IMDEX share price falls despite record results
Mining-tech small-cap IMDEX (ASX: IMD) released strong results on Monday, reporting record half-year revenue up 34.9%, record EBITDA up 55.1%, record NPAT up 80.8% and a fully franked interim dividend of 1.5 cents per share, up 50% from the first half of 2021.
"Our record half-year financial results were driven by our strong operational performance during a demanding and ever-changing market," IMDEX chief executive Paul House said.
"The strength of our results can again be attributed to the expertise, dedication and resourcefulness of our global team to meet these changing client needs."
However, it would seem investors are not at all impressed (or are taking profits while they can), with IMDEX's share price falling around 4.73% at the time of writing.
Maybe it's because the mining-tech company noted it was anticipating "additional expenses" in the second half of 2022 "due to the inflationary environment, together with increased travel and marketing costs as mobility restrictions ease."
Or perhaps, after a stellar run over the past year (IMDEX's share price is up around 57%), its PE ratio of around 20 times doesn't exactly look "cheap" in said inflationary and rising rate environment, particularly when its peers are trading on single digits.
So to get to the crux of IMDEX's result (and subsequent share price sell-off), I spoke to Wilson Asset Management's Oscar Oberg for his outlook on the stock.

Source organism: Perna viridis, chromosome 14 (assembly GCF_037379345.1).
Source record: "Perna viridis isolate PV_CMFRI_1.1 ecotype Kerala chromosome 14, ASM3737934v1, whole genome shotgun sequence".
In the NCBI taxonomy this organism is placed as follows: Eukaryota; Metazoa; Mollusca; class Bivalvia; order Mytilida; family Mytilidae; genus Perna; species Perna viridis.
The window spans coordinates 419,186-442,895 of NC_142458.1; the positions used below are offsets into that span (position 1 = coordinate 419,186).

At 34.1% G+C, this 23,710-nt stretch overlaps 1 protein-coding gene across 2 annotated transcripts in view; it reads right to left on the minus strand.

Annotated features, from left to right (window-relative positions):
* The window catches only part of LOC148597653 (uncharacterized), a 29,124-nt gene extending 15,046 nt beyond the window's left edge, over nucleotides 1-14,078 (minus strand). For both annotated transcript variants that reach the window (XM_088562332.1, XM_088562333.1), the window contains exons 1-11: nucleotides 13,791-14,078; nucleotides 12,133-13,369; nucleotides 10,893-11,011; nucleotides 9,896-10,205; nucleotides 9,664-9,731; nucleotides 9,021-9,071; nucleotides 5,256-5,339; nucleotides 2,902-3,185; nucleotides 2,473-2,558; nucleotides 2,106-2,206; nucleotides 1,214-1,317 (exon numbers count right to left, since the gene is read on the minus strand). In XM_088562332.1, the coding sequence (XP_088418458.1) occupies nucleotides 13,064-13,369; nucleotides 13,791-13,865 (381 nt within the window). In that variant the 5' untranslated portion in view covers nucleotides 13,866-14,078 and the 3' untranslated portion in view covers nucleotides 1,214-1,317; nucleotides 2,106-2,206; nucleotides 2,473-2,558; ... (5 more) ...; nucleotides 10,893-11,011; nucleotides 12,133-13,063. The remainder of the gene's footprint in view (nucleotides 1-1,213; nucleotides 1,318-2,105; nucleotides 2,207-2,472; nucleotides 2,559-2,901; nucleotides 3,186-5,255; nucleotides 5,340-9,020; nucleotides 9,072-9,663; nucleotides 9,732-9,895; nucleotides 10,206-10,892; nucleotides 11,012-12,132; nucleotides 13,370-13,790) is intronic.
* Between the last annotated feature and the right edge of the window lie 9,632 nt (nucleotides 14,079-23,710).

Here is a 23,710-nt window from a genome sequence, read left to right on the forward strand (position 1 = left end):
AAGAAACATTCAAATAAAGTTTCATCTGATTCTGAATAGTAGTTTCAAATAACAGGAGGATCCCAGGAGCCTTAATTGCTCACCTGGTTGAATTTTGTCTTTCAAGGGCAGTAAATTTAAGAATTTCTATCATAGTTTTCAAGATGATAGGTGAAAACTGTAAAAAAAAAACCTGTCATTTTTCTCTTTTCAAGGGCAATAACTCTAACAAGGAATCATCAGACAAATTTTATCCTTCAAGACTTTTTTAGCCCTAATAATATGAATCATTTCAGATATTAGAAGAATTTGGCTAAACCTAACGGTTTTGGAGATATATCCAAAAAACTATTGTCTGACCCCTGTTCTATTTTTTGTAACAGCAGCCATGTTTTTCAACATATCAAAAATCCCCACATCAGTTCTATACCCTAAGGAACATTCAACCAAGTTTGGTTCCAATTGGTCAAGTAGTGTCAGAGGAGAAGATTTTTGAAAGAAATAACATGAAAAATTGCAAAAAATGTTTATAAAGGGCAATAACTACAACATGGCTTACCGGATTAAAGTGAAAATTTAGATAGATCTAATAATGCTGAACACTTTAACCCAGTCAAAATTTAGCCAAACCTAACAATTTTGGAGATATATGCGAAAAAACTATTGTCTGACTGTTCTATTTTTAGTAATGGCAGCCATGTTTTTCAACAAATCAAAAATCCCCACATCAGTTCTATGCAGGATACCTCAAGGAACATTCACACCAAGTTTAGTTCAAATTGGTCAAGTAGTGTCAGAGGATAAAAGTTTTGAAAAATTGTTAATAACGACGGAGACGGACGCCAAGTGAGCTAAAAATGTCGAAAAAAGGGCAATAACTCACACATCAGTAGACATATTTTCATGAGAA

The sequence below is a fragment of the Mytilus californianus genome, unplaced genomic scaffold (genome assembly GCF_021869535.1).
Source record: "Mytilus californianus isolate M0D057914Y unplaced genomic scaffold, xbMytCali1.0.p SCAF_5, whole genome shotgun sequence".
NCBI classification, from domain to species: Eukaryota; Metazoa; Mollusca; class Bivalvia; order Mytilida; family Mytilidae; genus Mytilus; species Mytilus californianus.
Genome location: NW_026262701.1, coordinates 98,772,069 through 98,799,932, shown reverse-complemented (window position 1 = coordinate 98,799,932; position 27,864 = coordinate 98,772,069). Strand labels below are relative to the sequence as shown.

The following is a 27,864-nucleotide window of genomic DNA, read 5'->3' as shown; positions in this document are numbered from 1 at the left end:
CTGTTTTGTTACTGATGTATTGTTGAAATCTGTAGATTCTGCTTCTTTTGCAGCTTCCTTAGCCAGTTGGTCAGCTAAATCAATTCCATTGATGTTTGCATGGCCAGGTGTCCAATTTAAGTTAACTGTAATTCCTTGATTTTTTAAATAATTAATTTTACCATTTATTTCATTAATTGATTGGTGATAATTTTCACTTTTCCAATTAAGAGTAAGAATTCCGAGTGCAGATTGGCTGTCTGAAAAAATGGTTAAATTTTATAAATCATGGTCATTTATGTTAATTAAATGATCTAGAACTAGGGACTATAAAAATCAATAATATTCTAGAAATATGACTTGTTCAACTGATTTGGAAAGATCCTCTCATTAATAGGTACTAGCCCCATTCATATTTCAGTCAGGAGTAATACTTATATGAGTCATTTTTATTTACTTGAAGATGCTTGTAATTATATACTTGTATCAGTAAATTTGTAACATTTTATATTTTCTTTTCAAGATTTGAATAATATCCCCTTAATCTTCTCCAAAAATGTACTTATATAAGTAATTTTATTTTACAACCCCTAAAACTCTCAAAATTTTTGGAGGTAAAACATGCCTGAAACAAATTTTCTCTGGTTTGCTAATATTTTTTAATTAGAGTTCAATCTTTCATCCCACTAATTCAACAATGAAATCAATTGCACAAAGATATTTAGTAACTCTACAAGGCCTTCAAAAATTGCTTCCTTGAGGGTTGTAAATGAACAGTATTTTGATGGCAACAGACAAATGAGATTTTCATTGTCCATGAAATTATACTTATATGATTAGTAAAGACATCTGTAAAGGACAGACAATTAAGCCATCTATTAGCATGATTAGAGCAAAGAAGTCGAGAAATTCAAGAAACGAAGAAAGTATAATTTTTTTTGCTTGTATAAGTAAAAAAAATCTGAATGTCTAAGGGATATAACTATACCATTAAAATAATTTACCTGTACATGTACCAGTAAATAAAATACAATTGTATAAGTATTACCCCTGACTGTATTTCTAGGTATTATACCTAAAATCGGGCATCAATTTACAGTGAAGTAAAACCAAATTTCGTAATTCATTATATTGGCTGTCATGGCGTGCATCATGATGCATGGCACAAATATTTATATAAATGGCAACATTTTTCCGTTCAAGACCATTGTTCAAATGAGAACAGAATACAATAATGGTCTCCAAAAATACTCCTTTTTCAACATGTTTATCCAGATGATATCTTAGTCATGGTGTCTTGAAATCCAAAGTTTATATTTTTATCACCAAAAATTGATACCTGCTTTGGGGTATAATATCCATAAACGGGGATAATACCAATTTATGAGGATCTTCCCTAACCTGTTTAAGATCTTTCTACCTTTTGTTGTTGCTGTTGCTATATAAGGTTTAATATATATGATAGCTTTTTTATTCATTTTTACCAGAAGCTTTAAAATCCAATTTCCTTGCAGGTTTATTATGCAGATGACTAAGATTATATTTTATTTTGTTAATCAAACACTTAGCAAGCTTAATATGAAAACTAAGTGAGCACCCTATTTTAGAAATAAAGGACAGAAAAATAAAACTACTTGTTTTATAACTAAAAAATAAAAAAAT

Note: This interview took place on Monday 7th of February 2021.
What were the key takeaways from the result?
It was a really good result. IMDEX has held up well over the sell-off period in January, so it needed to be an extremely good result for it to burst through that $3 mark. As shareholders, we're very happy.
For us, the health of the business is shown by the top line, which beat our expectations, and analysts' expectations, quite considerably. But largely due to COVID-19 and the business pivoting with this new direction into sensors and also into technology, there's a reinvestment phase that's needed.
As the top line is so strong, they can reinvest a lot of those gains. That restricts the operating leverage a bit, however, it's still above consensus expectations and will be for the next half as well. We expect earnings numbers to go up tonight.
There's $30 million of net cash on IMDEX's balance sheet. There's an array of opportunities, acquisition wise, which they can look at. Given they've made a handful of acquisitions over the half, we expect those to come through over the next one to two years.